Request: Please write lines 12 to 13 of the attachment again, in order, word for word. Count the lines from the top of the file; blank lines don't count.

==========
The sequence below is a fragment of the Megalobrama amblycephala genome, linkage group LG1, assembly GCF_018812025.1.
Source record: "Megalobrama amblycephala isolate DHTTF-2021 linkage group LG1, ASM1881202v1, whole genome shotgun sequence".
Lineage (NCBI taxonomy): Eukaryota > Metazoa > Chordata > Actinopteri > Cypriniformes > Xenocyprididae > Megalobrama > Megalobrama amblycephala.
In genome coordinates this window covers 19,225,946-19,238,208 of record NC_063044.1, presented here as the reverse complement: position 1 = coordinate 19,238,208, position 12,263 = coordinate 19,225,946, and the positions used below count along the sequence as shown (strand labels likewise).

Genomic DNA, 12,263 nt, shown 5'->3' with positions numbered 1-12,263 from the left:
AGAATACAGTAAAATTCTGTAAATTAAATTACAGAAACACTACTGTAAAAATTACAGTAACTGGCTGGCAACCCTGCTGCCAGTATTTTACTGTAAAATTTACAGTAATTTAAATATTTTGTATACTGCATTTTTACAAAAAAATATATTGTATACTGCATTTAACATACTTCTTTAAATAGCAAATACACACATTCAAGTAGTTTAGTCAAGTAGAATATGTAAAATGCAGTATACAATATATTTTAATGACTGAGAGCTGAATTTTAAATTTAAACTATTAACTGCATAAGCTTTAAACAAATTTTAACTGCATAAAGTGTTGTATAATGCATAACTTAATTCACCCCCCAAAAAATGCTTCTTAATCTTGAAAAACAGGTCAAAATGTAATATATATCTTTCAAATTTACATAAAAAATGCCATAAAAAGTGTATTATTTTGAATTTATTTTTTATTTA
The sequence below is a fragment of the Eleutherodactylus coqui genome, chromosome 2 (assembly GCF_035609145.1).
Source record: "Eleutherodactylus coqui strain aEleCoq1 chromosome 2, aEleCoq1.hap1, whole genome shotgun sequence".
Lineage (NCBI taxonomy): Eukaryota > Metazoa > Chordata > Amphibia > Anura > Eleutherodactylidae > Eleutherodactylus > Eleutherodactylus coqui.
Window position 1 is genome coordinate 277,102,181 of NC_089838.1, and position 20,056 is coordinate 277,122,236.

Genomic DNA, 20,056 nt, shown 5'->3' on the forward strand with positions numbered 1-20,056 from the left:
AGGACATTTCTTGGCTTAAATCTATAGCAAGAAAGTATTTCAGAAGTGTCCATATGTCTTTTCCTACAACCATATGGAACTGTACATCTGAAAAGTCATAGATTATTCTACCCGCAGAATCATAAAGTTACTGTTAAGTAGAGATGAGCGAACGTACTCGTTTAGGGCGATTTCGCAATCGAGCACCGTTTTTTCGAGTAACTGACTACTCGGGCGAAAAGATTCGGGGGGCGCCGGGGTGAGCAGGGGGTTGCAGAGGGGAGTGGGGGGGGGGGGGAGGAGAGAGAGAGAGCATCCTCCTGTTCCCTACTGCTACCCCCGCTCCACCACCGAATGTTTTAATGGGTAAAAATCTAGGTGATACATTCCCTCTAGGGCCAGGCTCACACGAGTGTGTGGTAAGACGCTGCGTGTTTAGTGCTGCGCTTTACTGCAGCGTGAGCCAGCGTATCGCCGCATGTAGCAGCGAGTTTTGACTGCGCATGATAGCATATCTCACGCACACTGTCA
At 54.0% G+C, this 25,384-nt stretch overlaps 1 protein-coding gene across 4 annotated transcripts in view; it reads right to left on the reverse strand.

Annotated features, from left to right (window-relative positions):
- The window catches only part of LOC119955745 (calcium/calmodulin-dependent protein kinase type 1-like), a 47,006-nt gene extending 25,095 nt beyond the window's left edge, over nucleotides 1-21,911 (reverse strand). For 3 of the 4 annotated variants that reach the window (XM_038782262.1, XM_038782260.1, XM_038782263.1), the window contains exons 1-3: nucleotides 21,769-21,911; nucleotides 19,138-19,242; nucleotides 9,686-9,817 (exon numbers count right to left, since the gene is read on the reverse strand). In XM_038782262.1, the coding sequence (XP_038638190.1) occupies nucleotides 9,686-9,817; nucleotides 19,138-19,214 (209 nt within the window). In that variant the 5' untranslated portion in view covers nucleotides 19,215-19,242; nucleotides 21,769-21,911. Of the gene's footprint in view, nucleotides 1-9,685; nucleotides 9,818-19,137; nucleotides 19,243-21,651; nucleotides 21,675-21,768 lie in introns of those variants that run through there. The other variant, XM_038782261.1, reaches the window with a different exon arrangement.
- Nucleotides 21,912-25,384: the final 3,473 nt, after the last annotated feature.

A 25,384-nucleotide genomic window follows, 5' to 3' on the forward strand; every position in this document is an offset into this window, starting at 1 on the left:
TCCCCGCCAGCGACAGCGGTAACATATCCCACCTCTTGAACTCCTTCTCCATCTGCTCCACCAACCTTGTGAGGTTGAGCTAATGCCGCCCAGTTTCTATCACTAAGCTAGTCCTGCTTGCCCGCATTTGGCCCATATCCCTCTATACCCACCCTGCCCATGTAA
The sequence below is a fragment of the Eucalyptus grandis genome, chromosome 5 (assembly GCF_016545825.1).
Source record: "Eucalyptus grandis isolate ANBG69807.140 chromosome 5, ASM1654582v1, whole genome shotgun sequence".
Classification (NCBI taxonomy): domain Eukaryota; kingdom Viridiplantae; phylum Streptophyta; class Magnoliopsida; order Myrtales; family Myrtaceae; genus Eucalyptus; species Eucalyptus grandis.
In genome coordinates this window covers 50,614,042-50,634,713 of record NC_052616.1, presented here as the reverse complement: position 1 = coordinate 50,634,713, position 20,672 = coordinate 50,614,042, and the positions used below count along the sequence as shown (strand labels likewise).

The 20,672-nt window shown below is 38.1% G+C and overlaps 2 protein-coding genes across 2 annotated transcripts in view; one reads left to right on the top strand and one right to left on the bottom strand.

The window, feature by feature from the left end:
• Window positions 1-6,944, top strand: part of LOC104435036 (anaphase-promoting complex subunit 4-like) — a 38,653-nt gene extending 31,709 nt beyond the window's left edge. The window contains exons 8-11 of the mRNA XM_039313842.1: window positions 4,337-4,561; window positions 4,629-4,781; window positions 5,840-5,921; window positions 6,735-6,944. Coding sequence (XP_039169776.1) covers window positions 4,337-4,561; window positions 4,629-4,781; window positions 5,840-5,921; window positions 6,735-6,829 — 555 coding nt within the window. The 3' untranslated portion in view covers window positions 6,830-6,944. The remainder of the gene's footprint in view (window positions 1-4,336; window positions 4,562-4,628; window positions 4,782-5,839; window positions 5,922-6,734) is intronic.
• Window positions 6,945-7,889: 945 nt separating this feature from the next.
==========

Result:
AGGACATTTCTTGGCTTAAATCTATAGCAAGAAAGTATTTCAGAAGTGTCCATATGTCTTTTCCTACAACCATATGGAACTGTACATCTGAAAAGTCATAGATTATTCTACCCGCAGAATCATAAAGTTACTGTTAAGTAGAGATGAGCGAACGTACTCGTTTAGGGCGATTTCGCAATCGAGCACCGTTTTTTCGAGTAACTGACTACTCGGGCGAAAAGATTCGGGGGGCGCCGGGGTGAGCAGGGGGTTGCAGAGGGGAGTGGGGGGGGGGGGGAGGAGAGAGAGAGAGCATCCTCCTGTTCCCTACTGCTACCCCCGCTCCACCACCGAATGTTTTAATGGGTAAAAATCTAGGTGATACATTCCCTCTAGGGCCAGGCTCACACGAGTGTGTGGTAAGACGCTGCGTGTTTAGTGCTGCGCTTTACTGCAGCGTGAGCCAGCGTATCGCCGCATGTAGCAGCGAGTTTTGACTGCGCATGATAGCATATCTCACGCACACTGTCA
At 54.0% G+C, this 25,384-nt stretch overlaps 1 protein-coding gene across 4 annotated transcripts in view; it reads right to left on the reverse strand.